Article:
"As a young investigator," Levy recalls, "I was fascinated by bacterial ingenuity, so to speak. They had this facility to resist, to find a way to get around these powerful antibiotics."

Levy started studying this problem back in the 1960s. He'd seen bacteria get resistant to penicillin. He'd seen bacteria shrug off tetracycline. Levy and his colleagues discovered that the more you douse bacteria with antibiotics, the more some of those bacteria transformed themselves like creatures from outer space, so drugs become powerless to kill them. Levy started wondering, how are doctors hurting the public's health when they prescribe too many antibiotics in their clinics? And then it hit him.

"What's happening on the farm if we're throwing at the animals these drugs?" he questions.

Drugs at the Dinner Table

Levy raised a bunch of chickens to find out, and sure enough, the bacteria in the birds that munched antibiotics got resistant almost overnight. Now Levy pictured a scenario: You sit down for dinner. You eat a chicken breast that's still got some resistant bacteria on it. Then you get sick and go to the doctor, but the antibiotics won't work.

Levy did this study back in the 1970s, and officials at the Food and Drug Administration got so alarmed that they decided to banish some of the main antibiotics from farms. But the meat industry went straight to Capitol Hill, and congressmen ordered FDA to back off.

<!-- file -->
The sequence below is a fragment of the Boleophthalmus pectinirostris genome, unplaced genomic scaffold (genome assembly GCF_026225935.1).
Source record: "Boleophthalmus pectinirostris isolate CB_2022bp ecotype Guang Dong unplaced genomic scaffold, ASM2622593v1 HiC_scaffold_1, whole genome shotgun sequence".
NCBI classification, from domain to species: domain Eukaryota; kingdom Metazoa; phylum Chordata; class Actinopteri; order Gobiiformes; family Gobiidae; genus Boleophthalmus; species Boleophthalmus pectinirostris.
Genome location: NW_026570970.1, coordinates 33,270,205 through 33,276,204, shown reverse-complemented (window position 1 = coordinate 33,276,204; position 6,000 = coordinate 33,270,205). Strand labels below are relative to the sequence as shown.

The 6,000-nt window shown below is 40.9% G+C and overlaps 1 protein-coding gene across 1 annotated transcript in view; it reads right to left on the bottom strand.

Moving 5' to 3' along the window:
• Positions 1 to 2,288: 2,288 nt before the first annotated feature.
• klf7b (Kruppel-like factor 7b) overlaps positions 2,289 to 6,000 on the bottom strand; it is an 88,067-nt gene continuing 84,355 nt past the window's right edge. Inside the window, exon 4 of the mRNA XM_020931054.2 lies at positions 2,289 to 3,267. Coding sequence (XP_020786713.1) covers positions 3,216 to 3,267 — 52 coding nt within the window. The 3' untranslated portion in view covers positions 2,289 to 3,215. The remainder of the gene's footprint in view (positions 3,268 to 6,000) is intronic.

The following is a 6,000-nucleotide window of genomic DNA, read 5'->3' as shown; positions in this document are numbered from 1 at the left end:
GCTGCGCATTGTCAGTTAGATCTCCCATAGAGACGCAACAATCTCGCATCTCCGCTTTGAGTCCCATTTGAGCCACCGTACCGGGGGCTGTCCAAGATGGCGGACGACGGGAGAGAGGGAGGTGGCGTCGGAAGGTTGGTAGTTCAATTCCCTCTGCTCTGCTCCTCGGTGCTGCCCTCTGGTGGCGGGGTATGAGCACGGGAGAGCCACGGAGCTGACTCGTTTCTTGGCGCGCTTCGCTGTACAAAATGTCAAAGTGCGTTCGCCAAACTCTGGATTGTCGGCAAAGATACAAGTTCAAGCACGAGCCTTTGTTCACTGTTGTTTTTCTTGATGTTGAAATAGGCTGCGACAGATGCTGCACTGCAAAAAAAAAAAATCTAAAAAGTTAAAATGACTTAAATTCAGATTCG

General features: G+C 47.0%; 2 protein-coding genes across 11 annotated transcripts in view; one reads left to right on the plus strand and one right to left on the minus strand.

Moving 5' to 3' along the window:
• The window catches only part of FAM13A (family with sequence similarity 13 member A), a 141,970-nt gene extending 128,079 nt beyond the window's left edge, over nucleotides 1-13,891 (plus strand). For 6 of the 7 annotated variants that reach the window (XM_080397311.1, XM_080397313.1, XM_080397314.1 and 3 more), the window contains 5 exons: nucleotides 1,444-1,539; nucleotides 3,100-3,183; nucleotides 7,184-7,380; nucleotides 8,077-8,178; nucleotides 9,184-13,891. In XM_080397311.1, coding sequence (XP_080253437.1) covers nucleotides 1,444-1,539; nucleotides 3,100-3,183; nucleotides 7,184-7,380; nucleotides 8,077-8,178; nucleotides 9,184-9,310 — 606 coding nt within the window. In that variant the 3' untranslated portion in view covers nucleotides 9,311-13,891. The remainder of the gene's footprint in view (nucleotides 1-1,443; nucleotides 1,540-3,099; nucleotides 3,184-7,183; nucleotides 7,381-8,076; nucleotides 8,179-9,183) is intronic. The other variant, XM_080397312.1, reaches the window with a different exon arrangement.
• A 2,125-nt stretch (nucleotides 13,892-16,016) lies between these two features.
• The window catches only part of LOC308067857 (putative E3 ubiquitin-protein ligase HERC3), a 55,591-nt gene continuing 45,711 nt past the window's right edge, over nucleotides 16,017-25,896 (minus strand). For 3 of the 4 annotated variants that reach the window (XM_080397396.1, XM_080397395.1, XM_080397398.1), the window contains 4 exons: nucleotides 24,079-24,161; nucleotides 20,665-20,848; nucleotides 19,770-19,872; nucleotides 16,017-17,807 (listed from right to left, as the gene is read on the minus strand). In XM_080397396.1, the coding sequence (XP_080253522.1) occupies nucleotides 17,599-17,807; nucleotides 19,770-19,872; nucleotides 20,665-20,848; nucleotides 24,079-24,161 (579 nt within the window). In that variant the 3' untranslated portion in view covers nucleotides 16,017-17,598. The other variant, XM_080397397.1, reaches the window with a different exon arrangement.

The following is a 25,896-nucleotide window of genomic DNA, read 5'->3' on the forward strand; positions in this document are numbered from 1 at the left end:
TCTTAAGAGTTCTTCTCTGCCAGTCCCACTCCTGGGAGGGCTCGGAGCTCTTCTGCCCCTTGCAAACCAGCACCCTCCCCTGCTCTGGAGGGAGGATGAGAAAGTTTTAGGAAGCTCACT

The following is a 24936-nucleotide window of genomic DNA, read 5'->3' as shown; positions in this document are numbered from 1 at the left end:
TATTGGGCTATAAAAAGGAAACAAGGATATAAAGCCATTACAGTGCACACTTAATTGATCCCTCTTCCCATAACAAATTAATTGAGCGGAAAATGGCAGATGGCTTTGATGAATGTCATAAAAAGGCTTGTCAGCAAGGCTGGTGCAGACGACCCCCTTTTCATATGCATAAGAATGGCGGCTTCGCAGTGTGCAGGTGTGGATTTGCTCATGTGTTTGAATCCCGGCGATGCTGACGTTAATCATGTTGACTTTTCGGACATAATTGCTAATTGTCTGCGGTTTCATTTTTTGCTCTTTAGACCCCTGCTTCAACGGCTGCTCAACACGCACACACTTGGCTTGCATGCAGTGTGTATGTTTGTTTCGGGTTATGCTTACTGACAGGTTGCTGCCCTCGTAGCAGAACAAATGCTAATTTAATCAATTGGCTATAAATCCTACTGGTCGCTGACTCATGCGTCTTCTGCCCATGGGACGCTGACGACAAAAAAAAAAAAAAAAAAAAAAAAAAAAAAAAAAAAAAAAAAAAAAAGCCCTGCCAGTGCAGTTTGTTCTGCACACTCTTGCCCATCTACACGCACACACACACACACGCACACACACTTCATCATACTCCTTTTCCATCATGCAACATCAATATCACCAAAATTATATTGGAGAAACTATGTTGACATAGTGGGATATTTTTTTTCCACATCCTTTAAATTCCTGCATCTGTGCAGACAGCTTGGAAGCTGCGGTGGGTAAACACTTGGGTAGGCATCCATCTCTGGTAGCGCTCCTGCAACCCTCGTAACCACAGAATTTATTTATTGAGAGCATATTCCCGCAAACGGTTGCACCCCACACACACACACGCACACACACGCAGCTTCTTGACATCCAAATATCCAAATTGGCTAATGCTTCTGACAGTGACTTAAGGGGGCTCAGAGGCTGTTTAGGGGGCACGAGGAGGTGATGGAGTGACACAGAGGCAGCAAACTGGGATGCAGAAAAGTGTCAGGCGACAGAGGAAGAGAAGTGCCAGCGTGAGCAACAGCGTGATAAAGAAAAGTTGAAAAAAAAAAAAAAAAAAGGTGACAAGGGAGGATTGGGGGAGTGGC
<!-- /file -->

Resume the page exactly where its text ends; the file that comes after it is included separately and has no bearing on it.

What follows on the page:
Now here it is decades later. The nation's farms are using more drugs than ever. Doctors are seeing patients with infections like salmonella that half a dozen antibiotics can't treat. Levy says the problem could be affecting your family.

"I'd be amazed if a large proportion ... 20, 30 percent ... has not had, has not confronted an antibiotic resistance problem," says Levy. "Many, many people in the United States are suffering in one way or another, some worse. Some have untreatable infections; some have died in the United States."

Levy says doctors who prescribe too many drugs are still the biggest cause of the problem, but, he warns, "Farms are definitely part of the problem."

Agribusiness executives say there is no problem with antibiotics on farms.

Richard Carnevale speaks for the country's leading drug companies, like Bayer, Pfizer, Monsanto. They have a coalition called the Animal Health Institute. . . Carnevale says if the government cracks down on antibiotics, it could hurt the food supply.